Productivity

Focusing on one project

Christian Perez | 06.15.2014

I was having a conversation with a friend about consistency and focus. As he was telling me about all the projects he had going on, I stopped him and asked, “Don’t you think focusing on one of those endeavors alone will produce higher quality of work and ultimately better results?” He answered by re-directing the very question to me. I hadn’t realized until that moment, I was working on 6 different projects. Sometimes we let our ambition hinder us from focusing and really creating something of quality. There are only so many hours in a day, we can’t possibly do it all. Therefore we dedicate a few hours to each project, never allowing ourselves to really dive into any one project.

Full focus

Things get done when we focus. When we have 6 projects going on at one time, while we try to focus on one project, something is always happening in another. We find ourselves constantly playing catch up, jumping around from project to project. Even if we are able to stay afloat, we’re ‘just’ staying afloat. We are completely missing parts of projects that can only be improved upon when fully submerged in it. The amount of time dedicated on a single project only allows for just barely grazing the surface. This is not a fostering environment for new idea sparks.

Unexpected sparks

Ideas don’t always happen when we want them to. Let’s say we are working on project A, and all of a sudden get a spark for project B. We have to make a tough decision and the outcome is that one project will get attention and the other won’t. If we continue to do ‘A’, we loose the spark for ‘B’. If we jump on that spark for ‘B’, then ‘A’ doesn’t get done. That isn’t even taking into account that projects ‘C’,’D’,’E’, & ‘F’ also have things that need attention. Our plate needs to be fully wiped down, so that when an idea is served we are able to quickly act on it.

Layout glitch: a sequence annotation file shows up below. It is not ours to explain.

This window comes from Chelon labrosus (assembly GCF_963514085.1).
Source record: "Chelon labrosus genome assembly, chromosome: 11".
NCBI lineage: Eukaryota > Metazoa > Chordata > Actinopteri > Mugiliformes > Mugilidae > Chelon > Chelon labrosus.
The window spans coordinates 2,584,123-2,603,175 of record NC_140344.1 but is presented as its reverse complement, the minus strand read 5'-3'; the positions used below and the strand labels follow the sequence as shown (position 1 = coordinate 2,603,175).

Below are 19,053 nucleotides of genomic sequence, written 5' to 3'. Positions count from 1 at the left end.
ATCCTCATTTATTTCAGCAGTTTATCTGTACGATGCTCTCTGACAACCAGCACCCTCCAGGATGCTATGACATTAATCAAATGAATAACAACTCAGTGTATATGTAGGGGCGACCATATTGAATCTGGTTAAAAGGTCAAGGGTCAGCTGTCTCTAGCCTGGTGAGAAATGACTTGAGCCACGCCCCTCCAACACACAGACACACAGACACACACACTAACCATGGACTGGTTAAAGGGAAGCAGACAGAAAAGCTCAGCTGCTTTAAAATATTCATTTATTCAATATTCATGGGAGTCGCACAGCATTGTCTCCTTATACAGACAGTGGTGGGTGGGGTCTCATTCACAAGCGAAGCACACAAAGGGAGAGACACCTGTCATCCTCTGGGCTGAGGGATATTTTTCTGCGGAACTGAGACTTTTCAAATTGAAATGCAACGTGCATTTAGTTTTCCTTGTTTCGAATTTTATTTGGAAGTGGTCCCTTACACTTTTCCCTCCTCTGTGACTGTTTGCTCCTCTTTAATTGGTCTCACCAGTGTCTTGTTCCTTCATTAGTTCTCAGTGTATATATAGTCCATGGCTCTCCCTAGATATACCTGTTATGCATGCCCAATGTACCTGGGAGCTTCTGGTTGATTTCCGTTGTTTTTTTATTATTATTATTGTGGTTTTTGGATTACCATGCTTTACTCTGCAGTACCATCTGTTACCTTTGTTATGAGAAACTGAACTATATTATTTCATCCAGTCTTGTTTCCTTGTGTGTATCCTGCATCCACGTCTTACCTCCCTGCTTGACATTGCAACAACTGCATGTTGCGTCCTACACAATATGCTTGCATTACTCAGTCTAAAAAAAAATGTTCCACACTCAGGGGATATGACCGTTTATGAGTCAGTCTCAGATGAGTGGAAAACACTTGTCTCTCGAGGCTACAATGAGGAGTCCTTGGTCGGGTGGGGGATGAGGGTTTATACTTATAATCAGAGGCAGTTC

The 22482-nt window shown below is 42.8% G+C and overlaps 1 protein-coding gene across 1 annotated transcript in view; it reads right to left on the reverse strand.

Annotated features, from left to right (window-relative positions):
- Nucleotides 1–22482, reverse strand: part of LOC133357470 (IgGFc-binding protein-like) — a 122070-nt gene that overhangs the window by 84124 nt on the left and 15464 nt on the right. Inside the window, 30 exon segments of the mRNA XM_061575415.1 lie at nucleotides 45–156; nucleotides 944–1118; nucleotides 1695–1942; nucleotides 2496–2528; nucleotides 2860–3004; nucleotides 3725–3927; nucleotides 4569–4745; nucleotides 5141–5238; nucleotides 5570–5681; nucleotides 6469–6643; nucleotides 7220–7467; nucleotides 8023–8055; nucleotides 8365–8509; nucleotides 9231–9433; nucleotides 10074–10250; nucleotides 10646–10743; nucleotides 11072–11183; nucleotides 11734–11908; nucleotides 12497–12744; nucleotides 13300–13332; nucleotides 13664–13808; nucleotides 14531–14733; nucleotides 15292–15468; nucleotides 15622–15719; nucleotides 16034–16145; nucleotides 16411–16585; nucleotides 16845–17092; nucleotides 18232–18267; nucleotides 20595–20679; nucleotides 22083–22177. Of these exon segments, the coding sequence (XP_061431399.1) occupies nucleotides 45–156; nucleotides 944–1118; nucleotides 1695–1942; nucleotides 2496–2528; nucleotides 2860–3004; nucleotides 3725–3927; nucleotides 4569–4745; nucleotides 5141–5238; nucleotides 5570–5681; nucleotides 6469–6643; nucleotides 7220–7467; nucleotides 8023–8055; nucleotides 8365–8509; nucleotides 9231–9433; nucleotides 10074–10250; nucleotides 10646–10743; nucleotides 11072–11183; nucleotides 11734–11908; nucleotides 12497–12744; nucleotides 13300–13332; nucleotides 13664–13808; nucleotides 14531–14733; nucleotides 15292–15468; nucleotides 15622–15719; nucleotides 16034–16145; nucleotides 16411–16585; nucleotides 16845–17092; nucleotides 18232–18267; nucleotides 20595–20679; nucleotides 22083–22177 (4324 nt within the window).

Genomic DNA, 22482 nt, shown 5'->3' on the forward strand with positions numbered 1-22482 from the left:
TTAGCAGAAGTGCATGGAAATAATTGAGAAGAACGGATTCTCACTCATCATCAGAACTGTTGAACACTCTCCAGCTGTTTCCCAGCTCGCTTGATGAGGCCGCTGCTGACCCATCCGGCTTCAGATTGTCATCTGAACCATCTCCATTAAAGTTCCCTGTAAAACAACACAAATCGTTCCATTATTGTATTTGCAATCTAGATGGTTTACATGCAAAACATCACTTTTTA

Producing quality

At this point we still might be fighting the concept and telling ourselves “I’m good enough to do it all.” Sure. However, instead of spending that extra time to making the details perfect, we release sub-par work and miss out on bringing something detailed & unique to the project. It’s clear to see the difference in quality when we look at the work of a photographer who ONLY does photography, and a web designer that also does photography. Given a standard 8 hour work day the photographer spends the whole day on just that craft, the web designer will only photograph for half the amount of time and thats if a problem doesn’t arise to cause the design time to overlap the photography time. It’s hard to produce the same level of quality in the craft if we’re only spending half of our time, compared to someone who is focusing their full time on it.

What’s my focus?

So I had 6 projects, I now only have one. Before, I had a handful of freelance projects, a business blog, an art blog, and a personal blog. I decided to consolidate all the blogs, make art only to promote posts, and this will help more people than any one client project. My goals are still the same, but now they are in one focused project. What do you have going on, and how can you consolidate that into one focus? Tweet me your focus, and if you don’t know how to consolidate, let’s talk about it, email me. Talking with my friend really helped me figure out what my focus should be, I would love to help you find that focus as well.

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